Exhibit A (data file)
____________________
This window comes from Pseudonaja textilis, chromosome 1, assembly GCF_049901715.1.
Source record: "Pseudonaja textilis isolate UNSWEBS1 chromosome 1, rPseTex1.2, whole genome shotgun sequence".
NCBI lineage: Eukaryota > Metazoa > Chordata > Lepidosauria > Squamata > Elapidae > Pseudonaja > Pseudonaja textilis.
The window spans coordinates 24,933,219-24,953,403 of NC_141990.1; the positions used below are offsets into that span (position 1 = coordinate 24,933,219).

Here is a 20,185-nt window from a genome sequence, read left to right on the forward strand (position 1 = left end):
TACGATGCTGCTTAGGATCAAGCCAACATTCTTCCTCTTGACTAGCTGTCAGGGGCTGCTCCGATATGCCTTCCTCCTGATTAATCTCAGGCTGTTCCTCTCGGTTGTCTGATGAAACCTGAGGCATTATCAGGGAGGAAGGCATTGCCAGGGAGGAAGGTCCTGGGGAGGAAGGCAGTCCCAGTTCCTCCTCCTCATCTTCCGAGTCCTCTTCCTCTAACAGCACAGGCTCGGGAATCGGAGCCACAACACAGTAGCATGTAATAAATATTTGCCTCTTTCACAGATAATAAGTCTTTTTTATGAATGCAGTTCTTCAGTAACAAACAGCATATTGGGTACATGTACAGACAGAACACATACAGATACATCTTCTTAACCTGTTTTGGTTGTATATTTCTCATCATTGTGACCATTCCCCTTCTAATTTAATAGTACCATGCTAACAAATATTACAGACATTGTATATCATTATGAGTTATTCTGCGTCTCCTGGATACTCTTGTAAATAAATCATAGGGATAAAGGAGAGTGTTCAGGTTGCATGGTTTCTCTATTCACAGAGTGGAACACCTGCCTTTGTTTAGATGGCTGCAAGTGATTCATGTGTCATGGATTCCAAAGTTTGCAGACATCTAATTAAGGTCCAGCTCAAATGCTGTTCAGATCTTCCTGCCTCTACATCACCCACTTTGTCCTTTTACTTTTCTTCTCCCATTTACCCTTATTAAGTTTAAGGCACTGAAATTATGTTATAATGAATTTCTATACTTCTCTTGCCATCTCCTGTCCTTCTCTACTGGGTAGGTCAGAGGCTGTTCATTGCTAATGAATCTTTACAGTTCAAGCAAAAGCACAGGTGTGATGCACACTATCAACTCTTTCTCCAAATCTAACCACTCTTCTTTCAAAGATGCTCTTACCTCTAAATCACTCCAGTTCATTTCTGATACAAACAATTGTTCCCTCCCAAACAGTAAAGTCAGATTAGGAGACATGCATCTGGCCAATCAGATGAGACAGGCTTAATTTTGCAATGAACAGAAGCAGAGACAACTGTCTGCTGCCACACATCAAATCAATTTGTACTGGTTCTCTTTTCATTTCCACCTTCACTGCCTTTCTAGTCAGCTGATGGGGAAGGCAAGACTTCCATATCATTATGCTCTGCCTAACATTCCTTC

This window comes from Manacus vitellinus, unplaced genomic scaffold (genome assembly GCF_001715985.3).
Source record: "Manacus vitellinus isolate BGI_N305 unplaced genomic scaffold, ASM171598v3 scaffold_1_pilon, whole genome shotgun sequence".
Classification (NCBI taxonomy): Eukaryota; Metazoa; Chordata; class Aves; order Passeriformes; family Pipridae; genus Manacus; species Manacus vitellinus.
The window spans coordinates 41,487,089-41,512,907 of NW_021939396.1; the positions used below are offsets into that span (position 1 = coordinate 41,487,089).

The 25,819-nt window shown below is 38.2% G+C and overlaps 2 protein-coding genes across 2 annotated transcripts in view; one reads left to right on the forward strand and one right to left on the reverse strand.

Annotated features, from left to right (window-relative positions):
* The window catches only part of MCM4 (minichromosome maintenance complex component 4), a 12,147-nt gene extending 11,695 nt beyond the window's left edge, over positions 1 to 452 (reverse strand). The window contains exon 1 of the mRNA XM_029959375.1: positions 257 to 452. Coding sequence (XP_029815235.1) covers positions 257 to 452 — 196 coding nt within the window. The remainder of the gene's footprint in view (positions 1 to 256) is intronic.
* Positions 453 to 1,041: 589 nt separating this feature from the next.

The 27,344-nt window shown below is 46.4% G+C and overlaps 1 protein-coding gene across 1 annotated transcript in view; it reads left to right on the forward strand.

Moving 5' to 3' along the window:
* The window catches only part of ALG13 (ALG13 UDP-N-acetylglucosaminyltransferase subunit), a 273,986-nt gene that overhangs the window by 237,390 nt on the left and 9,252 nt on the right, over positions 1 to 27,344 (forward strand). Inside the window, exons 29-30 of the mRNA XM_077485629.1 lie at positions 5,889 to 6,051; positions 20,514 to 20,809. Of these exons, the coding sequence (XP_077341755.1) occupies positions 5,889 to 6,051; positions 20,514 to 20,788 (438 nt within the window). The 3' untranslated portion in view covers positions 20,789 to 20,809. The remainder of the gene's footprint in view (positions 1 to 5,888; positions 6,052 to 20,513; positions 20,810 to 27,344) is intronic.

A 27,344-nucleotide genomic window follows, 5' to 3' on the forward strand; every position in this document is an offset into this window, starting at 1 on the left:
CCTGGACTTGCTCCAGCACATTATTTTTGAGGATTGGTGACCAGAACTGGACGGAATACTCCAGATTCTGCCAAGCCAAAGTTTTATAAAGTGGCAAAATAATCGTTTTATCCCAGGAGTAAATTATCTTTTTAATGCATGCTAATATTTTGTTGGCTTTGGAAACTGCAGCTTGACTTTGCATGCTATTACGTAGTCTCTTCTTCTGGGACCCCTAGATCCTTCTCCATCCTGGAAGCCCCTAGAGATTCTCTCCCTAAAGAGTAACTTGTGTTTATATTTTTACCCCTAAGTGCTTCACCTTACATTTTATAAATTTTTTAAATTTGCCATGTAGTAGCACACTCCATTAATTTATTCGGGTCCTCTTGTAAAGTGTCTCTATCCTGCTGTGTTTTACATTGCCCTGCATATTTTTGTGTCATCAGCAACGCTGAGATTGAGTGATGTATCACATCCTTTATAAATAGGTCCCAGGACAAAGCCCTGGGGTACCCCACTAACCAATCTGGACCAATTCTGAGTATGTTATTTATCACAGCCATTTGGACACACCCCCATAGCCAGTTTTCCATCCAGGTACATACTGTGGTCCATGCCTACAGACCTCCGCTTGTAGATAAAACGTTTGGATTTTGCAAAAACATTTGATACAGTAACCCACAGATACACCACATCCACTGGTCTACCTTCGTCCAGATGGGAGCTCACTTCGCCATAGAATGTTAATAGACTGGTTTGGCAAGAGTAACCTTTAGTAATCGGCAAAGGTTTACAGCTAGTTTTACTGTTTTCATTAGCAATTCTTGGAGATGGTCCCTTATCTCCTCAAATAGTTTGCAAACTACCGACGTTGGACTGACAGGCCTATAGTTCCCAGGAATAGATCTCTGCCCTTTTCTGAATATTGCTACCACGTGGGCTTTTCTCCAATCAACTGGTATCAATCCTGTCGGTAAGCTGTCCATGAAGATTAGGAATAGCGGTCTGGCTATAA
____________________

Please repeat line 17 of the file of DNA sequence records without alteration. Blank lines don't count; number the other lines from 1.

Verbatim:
* The window catches only part of ALG13 (ALG13 UDP-N-acetylglucosaminyltransferase subunit), a 273,986-nt gene that overhangs the window by 237,390 nt on the left and 9,252 nt on the right, over positions 1 to 27,344 (forward strand). Inside the window, exons 29-30 of the mRNA XM_077485629.1 lie at positions 5,889 to 6,051; positions 20,514 to 20,809. Of these exons, the coding sequence (XP_077341755.1) occupies positions 5,889 to 6,051; positions 20,514 to 20,788 (438 nt within the window). The 3' untranslated portion in view covers positions 20,789 to 20,809. The remainder of the gene's footprint in view (positions 1 to 5,888; positions 6,052 to 20,513; positions 20,810 to 27,344) is intronic.